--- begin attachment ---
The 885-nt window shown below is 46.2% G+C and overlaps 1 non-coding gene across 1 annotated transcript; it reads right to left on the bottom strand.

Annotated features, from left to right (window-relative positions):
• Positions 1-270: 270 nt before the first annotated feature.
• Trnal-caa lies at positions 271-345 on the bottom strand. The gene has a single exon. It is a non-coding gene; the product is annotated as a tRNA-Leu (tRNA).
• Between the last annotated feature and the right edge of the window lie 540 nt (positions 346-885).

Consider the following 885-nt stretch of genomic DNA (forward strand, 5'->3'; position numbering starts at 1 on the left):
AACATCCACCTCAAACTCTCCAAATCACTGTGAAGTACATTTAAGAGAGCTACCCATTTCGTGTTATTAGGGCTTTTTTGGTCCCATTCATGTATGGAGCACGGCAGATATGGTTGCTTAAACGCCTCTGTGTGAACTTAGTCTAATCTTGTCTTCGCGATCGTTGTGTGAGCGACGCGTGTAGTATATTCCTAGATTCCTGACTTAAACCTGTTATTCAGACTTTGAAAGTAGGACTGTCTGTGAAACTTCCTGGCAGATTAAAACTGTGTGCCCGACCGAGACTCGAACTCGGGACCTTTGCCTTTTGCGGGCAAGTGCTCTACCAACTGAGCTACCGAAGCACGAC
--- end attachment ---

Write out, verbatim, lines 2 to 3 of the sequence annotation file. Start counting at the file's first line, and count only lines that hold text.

Annotated features, from left to right (window-relative positions):
• Positions 1-270: 270 nt before the first annotated feature.